Posted 4 years 108 days ago ago by jhadmin
If I were to answer the question as to why I love the helicopter industry so much, I would have to say it’s because of the quirky characters I’ve met and worked with over the years. Characters that immediately come to mind are guys like “Lofty” because of his extraordinary height, “Bambi” because of his doe-brown eyes, a Brit we called “Captain Kleenex” because he had a sinus condition that caused him to leave tissues strewn about all over the cockpit, “Too Tall McCall” because he was short, and an Australian we all called “Trackless” because he was even shorter than Two Tall. (In fact, he was much shorter because his legs were so short his butt would drag behind him and wipe out his tracks, hence the name.) There was also Robert “Don’t call me Bob” because that’s how he introduced himself, “Squeaky Cheeks” because he had an odd walk, a New Zealander we called “Sumo” because he resembled a Sumo Wrestler, a Brit we called “Crusher” because he landed on a load handler hooking up an underslung load on a wellhead in the oil field and “slightly” crushed him.
Then there was a Canadian we called “Hollywood,” so named because of his lackluster personality, unlike anything anyone could ever expect to see from a Hollywood actor. In the total wardrobe that was the colorful ensemble that made up the quirky tapestry of the 160 pilots at Abu Dhabi Aviation, Hollywood would be the white socks and brown shoes.
Hollywood had been with Abu Dhabi Aviation for seven years. He was an excellent, very competent pilot who could easily puff down three cigarettes on a 30-minute break. He had a good sense of humor and came across firm, but always delivered his point of view with a smile on how he liked his cockpit run. He was not judgmental, but he did like things done his way for the most part.
I was flying one afternoon as copilot with Hollywood in a Bell 412EP. He included me in the decision-making process as we were flying in marginal VMC weather skirting low clouds on our way back to the airport from the Zakum oil field, located 50 miles offshore from Abu Dhabi International. I didn’t think anything about the fact that we were flying over a broken cloud layer, then occasionally punching into a solid cloud layer for a few moments, then out again, then back into a solid cloud layer, then making the decision to leave 1,000 feet for 500 feet in an effort to get into the clear using the radar altimeter bugged to 200 feet above the sea in our gradual descent. We both agreed to use 200 feet on the rad alt as our decision height if we didn’t see the Persian Gulf. At that point we agreed that if we didn’t see the water we would level out and rethink the situation. That is, until he told me what alibi he was going to use if anyone had seen us flying back to base in something less than visual flying conditions.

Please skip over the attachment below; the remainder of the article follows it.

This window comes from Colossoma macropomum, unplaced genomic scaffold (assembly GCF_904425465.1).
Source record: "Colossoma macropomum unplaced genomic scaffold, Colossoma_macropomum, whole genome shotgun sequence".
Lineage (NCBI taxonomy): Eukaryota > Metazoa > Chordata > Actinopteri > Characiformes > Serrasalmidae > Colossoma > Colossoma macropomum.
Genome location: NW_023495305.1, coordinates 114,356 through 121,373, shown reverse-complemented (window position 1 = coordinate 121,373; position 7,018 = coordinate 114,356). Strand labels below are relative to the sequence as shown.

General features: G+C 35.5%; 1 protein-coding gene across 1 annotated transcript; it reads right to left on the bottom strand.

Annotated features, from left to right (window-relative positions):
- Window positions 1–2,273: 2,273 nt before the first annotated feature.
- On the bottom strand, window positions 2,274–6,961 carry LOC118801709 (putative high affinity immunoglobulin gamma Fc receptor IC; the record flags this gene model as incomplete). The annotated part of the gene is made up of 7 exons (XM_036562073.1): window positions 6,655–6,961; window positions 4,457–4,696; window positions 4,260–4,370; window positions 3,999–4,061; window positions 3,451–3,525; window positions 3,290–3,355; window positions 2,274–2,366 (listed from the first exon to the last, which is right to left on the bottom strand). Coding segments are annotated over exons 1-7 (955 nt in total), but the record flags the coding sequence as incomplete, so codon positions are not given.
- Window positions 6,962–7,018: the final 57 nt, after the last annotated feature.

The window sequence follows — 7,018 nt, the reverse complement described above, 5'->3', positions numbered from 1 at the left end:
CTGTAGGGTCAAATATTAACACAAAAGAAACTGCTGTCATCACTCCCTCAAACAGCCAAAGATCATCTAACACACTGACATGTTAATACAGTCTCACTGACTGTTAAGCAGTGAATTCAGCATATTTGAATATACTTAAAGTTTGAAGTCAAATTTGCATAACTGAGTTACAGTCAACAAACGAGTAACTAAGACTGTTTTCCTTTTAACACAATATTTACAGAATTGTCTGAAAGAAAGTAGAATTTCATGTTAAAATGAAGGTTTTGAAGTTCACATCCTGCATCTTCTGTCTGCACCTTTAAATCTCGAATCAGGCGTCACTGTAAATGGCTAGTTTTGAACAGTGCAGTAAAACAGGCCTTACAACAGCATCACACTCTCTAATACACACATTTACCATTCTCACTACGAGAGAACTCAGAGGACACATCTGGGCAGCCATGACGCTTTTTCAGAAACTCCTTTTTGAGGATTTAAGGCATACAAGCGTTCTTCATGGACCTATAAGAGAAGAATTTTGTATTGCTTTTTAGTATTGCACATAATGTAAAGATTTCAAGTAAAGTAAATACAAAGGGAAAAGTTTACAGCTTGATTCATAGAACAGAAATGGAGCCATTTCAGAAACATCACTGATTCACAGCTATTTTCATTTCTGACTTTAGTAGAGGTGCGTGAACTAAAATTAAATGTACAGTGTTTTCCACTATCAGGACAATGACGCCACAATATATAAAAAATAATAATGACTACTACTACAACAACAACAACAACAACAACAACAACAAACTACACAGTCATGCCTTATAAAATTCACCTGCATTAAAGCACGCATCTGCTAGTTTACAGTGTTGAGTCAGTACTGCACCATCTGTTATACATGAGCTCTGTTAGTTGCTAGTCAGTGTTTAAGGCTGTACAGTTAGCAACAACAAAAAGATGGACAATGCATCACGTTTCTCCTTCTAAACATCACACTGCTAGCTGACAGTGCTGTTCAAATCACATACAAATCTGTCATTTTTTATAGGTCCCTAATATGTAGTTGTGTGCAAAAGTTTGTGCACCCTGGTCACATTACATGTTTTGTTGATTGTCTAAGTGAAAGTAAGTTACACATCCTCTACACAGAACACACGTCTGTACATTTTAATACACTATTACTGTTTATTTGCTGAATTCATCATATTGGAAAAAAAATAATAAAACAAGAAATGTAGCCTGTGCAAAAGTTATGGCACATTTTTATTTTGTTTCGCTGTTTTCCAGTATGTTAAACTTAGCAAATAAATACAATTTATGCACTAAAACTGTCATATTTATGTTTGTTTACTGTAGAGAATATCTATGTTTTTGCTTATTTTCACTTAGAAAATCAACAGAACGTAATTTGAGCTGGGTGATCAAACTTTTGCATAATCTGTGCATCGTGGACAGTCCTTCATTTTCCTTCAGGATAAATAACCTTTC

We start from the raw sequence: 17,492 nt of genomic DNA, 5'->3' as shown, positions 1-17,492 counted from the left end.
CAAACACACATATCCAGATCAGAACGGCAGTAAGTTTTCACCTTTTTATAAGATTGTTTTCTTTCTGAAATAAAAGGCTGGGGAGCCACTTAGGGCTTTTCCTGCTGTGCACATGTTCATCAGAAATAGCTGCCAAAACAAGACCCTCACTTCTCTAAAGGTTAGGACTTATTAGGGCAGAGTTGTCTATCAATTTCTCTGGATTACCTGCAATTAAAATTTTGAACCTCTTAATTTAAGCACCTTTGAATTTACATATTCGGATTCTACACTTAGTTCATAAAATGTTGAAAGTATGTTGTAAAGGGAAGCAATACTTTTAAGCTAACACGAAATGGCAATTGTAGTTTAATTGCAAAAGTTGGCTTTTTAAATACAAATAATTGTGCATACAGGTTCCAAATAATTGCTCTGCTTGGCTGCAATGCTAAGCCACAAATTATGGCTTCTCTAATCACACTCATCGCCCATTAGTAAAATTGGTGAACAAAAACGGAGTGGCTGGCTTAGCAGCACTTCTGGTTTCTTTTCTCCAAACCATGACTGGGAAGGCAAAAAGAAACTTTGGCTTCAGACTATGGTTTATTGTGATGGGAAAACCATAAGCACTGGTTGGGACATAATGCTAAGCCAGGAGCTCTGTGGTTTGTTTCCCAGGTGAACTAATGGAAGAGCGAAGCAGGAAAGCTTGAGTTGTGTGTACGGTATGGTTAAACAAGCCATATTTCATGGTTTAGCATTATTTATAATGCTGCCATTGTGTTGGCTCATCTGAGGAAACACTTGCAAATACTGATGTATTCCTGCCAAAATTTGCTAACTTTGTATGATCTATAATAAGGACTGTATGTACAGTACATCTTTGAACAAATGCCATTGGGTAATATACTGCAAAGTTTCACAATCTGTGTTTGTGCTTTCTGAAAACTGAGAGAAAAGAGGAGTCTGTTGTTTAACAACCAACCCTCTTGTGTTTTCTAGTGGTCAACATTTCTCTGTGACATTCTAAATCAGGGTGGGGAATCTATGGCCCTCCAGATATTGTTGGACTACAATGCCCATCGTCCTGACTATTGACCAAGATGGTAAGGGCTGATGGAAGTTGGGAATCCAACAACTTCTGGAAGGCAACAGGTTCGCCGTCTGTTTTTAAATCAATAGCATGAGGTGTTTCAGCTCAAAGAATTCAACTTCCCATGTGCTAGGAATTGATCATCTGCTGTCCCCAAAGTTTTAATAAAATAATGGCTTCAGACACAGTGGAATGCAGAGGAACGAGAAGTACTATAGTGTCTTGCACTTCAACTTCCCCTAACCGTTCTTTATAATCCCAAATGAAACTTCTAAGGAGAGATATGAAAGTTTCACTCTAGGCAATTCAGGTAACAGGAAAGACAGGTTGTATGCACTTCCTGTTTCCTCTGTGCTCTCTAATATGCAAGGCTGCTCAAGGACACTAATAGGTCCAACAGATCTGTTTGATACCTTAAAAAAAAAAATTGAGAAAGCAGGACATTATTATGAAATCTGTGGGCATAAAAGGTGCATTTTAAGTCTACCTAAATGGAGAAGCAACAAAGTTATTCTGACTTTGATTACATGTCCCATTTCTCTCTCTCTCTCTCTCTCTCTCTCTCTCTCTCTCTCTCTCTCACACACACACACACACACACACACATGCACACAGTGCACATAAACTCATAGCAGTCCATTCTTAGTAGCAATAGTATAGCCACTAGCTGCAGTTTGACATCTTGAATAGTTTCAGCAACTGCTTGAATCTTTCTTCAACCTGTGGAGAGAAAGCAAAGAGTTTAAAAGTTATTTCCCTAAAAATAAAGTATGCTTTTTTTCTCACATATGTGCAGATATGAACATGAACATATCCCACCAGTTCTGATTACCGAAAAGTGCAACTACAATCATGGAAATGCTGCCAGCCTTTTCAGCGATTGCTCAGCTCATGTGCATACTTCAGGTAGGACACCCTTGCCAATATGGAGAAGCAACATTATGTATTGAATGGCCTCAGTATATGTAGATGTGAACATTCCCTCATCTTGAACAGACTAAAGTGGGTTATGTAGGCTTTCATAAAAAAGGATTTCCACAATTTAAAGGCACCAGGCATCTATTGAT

Like I said, I had not given much thought to what we were doing until he told me over the intercom in sort of a defensive tone, “OK, I’ll just say we’re flying in thin broken clouds if anyone should ask. That’s legal.”
“OK,” I answered a bit puzzled at his statement. I was happy with what we had done under the circumstances and what we were doing now.
He looked over at me with kind of a nervous, pained expression on his face, “You gotta be real careful you know?”
“Yeah. Real careful. There are spies out there you know?”
“Spies? Out where?” I asked, sitting more erect in the copilot’s seat scanning the sky.
“In the field. There are spies in the oil field that would like to get me in trouble and report back to the boss if I was seen to be breaking the rules.”
“Are you sure? Don’t you think that’s being a little bit paranoid?”
He looked at me with that same pained expression on his face. “The boss and I have a history you see.”
He nodded, “Yep a real history. He’s got it in for me, you know?”
“No, I didn’t know.”
Hollywood didn’t let me in on what that history was and why the boss had it in for him, so I didn’t ask. “Well,” I said, “We’ll just say we descended because we saw some weather up ahead and decided to go down to 500 feet. No problem, as far as I can see.” I wanted to reassure him I was with him on this.
“Don’t lie,” he told me. “Never lie.”
I wondered if what he was talking about required us to come up with a story falling into the category of “plausible deniability” that another eccentric and mildly paranoid pilot, Phil Lee, had spoken to me about on a flight earlier that month. Or maybe what we were doing was categorized and listed in the safety officer’s “matrix of punishments” Phil had also warned me about during that same flight.
I thought about it for a moment. Wait a minute, we had just descended out of solid IMC and he was calling it “thin-broken,” as if we could see the water below just now—which we couldn’t. So he was in fact lying (at least to himself) but he didn’t see it that way because it was probably a better rationalization of plausible deniability than the excuse I had just come up with, although it is one used by pilots all the time. I didn’t say anything more on the subject, as I felt we had hit an impasse in the logic. I just took the incident for what it was: confusing, lacking any sort of plausible deniability … and of course, extremely paranoid.